Business Beat

Business is back in Bellmore-Merrick

Local merchants recovering after a rough winter


When this winter’s temperatures plummeted, so did business at Bellmore-Merrick establishments, according to an informal survey of shop owners. Now area merchants say sales appear to be rebounding with the rapidly warming weather, and new businesses are moving in to fill vacant shops.

“It’s been a very difficult winter for a number of reasons,” said Ron Mare, owner of Choice Flooring, which has shops in Bellmore and Elmont and a third on the way in Manhasset. “It really was not fun. If I had not been established as long as I am, it would have been very rough for me.”

Mare, a former Bellmore Chamber of Commerce president, said he saw a surge in business over the winter of 2012-13 because flooring supplies were in demand after Superstorm Sandy ravaged houses across the South Shore. This winter, however, business at Choice Flooring dropped by 50 percent below a normal year, he estimated. “It slowed down horribly in October,” he said.

Mare said he knows of four Long Island flooring businesses that went under over the winter, and several of the manufacturing representatives whom he deals with were laid off.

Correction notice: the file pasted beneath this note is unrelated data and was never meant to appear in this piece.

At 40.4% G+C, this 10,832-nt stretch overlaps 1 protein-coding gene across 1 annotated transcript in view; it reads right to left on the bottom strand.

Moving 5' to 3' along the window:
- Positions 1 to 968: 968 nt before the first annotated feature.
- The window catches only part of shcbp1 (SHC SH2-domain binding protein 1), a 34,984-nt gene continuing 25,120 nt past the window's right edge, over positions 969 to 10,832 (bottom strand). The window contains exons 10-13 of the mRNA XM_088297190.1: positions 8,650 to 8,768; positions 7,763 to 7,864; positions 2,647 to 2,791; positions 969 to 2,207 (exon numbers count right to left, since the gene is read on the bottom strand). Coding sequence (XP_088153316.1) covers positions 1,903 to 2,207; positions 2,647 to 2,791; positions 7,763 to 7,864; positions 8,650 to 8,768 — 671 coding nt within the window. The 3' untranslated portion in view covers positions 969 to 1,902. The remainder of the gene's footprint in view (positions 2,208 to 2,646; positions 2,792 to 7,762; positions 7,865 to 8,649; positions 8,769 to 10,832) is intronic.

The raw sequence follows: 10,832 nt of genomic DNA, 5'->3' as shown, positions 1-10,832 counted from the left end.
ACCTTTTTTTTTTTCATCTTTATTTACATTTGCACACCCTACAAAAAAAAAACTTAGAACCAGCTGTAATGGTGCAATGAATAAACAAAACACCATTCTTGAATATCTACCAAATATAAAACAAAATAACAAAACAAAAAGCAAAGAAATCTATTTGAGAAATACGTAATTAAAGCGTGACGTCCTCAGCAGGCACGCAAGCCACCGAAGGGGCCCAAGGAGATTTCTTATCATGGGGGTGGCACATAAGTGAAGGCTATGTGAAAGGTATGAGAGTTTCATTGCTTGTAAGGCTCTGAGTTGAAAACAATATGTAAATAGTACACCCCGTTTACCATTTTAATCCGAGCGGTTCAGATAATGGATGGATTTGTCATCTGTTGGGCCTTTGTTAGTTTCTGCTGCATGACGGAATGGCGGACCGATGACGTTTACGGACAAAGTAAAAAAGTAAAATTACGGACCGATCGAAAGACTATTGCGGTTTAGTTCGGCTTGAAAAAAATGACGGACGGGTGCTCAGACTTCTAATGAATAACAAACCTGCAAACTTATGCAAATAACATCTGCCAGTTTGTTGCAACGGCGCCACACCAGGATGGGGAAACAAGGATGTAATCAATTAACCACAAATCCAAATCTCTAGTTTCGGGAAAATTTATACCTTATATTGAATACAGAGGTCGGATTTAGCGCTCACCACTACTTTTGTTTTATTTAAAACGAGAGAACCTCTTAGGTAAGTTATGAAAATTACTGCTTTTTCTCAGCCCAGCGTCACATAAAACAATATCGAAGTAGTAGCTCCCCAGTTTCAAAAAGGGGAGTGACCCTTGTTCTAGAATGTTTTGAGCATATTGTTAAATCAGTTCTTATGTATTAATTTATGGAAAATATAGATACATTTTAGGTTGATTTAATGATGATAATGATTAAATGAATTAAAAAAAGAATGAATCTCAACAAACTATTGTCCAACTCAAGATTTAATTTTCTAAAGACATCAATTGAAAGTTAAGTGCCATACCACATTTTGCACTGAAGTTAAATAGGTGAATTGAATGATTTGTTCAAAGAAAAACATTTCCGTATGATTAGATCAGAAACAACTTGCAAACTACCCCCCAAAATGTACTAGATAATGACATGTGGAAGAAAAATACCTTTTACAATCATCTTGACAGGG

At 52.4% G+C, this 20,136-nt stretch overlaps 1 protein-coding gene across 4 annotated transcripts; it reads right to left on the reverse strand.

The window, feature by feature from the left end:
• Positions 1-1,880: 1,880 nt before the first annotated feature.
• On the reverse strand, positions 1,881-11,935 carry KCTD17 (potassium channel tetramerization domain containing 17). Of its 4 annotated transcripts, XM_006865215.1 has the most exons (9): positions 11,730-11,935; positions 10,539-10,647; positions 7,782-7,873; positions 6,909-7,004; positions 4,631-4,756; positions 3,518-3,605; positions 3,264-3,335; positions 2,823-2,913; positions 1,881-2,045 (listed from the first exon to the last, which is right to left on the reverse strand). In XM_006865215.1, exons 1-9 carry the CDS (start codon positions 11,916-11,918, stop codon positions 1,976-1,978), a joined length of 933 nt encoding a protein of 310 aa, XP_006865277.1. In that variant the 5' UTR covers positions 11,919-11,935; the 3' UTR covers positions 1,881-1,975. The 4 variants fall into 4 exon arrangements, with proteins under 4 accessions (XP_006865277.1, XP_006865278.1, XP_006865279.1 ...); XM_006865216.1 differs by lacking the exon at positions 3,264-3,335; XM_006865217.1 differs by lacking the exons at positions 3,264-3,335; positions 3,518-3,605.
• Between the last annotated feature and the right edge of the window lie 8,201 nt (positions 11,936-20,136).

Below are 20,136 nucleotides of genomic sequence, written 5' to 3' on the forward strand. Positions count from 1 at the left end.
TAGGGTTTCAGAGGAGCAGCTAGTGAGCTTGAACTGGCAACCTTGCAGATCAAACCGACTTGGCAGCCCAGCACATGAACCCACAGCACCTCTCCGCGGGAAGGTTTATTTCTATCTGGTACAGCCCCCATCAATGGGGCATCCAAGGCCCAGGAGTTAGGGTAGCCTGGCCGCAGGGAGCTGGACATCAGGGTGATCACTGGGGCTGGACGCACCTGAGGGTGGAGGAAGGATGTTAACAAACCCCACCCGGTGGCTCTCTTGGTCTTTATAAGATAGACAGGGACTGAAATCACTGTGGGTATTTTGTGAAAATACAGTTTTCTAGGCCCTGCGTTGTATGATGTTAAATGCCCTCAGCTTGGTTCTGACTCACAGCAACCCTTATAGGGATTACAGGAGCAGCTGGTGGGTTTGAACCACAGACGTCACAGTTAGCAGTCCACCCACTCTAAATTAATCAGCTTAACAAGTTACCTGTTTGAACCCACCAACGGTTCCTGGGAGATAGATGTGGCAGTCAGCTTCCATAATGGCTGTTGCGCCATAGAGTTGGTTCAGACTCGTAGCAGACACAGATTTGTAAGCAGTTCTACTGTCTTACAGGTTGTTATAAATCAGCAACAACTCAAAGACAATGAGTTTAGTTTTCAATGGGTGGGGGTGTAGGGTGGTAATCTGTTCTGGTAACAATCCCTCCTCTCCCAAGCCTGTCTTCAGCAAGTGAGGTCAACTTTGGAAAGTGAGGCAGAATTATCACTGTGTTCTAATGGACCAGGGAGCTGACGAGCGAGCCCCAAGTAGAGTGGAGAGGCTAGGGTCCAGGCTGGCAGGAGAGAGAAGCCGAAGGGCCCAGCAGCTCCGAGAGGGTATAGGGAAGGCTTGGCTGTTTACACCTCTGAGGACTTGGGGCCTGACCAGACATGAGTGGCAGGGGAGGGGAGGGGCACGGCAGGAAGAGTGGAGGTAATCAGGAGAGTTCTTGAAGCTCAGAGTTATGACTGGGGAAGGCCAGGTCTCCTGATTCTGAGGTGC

Still, he kept his eight employees, and business is starting to improve. “The pipeline is absolutely filling up with quotes and orders,” Mare said. “In March and April, things pick up. People get their tax refunds and work on their homes.”

Gary Hudes, a Town of Hempstead councilman who owns Gennaro Jewelers in Bellmore Village, said, “Unless you were selling snow shovels or blowers, businesses took a hit in the first two months of the year because of the weather … Since the weather broke, people have now begun to come out, people are shopping, and businesses have made a great rebound since the beginning of the year.”

Randy Shotland, president of the Merrick Chamber of Commerce, said, “People are spending. It’s just, where are they spending? Shopping locally makes the difference between a store being open or having a barren, empty store. To me, [shopping locally] is what’s important in keeping stores open.”

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